The answer provides cold comfort: no, those particular generations were not much better or worse than those who had come before. Instead, they were simply the ones around when it came time to reap the whirlwind. What they endured seemed disproportionate compared to what they themselves had done, but in the grand scheme of things, and viewed historically, it seemed all but inevitable. So it was with Israel; so it was in America and in Europe.

And so it will no doubt be again. In how many ways are people today sowing the wind and they, or perhaps their descendants, will reap the whirlwind? We can consider such things on both the individual and societal levels. A person may begin experimenting with drugs, become abusive, suffer terrible trauma, and make decisions which will negatively affect their offspring, who in turn also make poor decisions which perpetuate, and often deepen, the cycle. Whole groups of people exploit others or the environment, turn away from what makes for healthy societies, and the exploitation and brokenness multiplies as the generations continue until it can be sustained no longer. At some point there must be a reckoning, a suffering of terrifying consequences that may not be the fault of one particular generation but nevertheless remains a just consequence. Such is the way it goes whenever wind is sown; the whirlwind will come, and it will be savage!

Christians do well to learn from the lesson of Israel and the many lessons history would have to offer us. There may be concessions we have made to the world which seem to us as a little thing. They may involve flashpoints in the “culture war”; they may be things we believe everyone takes for granted, things “everyone just does,” “the way things are,” etc., all ways to justify things that might be contrary to the purposes of God and which in fact have only existed for less than two centuries. We get lulled into complacency on account of our narrow time frame and the fact that our ancestors did similar things and did not suffer tragic consequences, at least in this life. But what will happen if the whirlwind comes in our generation? What will we say or do then?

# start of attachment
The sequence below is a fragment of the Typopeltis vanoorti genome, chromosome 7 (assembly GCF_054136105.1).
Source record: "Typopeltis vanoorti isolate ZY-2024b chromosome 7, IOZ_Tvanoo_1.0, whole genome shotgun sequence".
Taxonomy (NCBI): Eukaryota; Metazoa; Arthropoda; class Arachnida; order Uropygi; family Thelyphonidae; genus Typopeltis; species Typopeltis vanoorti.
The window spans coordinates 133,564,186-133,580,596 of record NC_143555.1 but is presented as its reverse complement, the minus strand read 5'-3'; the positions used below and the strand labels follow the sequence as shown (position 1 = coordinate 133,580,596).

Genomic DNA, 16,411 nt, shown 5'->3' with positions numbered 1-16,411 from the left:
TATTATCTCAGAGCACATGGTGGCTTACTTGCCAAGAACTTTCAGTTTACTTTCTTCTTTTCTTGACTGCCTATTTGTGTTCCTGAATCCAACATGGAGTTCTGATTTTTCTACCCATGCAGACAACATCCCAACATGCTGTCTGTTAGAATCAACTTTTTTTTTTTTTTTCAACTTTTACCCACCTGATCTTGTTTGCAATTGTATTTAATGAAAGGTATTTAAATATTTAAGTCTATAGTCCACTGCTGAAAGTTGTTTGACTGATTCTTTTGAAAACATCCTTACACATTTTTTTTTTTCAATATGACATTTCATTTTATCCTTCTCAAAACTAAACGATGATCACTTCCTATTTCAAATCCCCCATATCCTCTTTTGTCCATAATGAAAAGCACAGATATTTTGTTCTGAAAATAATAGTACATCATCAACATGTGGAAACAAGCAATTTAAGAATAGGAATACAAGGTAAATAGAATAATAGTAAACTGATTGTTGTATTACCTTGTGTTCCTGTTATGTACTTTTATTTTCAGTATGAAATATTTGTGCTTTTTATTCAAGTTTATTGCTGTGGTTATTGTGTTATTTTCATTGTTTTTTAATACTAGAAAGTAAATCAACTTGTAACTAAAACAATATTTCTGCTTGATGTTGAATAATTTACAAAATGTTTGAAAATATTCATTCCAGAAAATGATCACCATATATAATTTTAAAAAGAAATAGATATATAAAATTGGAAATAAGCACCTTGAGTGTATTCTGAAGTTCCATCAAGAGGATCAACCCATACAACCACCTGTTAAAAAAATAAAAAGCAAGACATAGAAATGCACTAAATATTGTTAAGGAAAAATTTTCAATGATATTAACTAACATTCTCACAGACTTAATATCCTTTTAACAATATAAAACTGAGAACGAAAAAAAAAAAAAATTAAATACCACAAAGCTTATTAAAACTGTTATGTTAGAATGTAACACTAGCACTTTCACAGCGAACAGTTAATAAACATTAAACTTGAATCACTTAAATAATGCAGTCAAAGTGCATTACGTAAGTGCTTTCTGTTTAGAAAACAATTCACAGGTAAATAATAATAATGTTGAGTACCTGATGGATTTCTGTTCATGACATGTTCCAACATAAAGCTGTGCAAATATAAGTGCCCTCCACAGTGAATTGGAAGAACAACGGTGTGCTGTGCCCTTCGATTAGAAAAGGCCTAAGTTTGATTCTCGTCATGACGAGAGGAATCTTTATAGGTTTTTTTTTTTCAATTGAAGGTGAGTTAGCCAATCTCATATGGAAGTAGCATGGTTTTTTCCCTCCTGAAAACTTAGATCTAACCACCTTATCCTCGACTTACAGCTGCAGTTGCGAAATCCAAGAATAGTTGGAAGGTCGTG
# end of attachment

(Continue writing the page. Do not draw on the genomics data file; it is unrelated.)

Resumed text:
Hosea may have been perceived as a cantankerous lunatic in 752 BCE, but after the whirlwind of 722 it was painfully obvious just how accurate he was (Hosea 14:9). The benefit of hindsight we have regarding the failings of the people of the God before us proves relatively useless to us if we do not apply it in foresight of our current situation. May we seek to ascertain those ways in which we are not really trusting in God but trust in our own strength or in the ways of the world, turn and repent, and be saved in Christ!

Ethan R. Longhenry

Numbering Our Days

The days of our years are threescore years and ten / or even by reason of strength fourscore years
Yet is their pride but labor and sorrow / for it is soon gone, and we fly away.
Who knoweth the power of thine anger / and thy wrath according to the fear that is due unto thee?
So teach us to number our days / that we may get us a heart of wisdom (Psalm 90:10-12).

Moses is trying to do a lot more than just to provide us with a baseline about the average lifespan.

Psalm 90 is the only psalm attributed to Moses; it is a tefillah, a prayer or perhaps prayer-hymn, and the Psalter has placed it at the beginning of the fourth book of psalms (Psalms 90-106). Moses praises God as the dwelling place of His people throughout all generations (Psalm 90:1). He speaks of God’s eternal nature, existing before the mountains and the world, everlasting to everlasting (Psalm 90:2). God who created man also sees his end, returning to dust, for to God a thousand years is as a day when it is past or a watch in the night, a time passed in sleep by most and thus barely perceptible (a four hour period; Psalm 90:3-4, cf. 2 Peter 3:8). In comparison humans are like sleep or grass in the field, alive one morning, cut down by evening (Psalm 90:5-6). The people of God are consumed in God’s anger, for their iniquities are set before them and they pass their days under the wrath of the hand of God (Psalm 90:7-9).

Moses then speaks of the “average” human life of seventy to eighty years (Psalm 90:10). The figures are appropriate; life expectancy these days is on average 67 for the world and closer to 80 for industrialized nations. Yes, average life expectancy was much worse during Moses’ days on account of illness, child mortality, and other factors. Medical technology has allowed modern man to increase the average life expectancy but not nearly as much if one focuses primarily on those who have already reached a level of maturity, that is, those who could hear and understand what Moses is saying in Psalm 90. All things being equal and without significant famine, plague, or war, even in Moses’ day 70 to 80 was the average upper limit to a lifespan, and has perhaps increased by a decade or so since.

The Death of Moses (crop)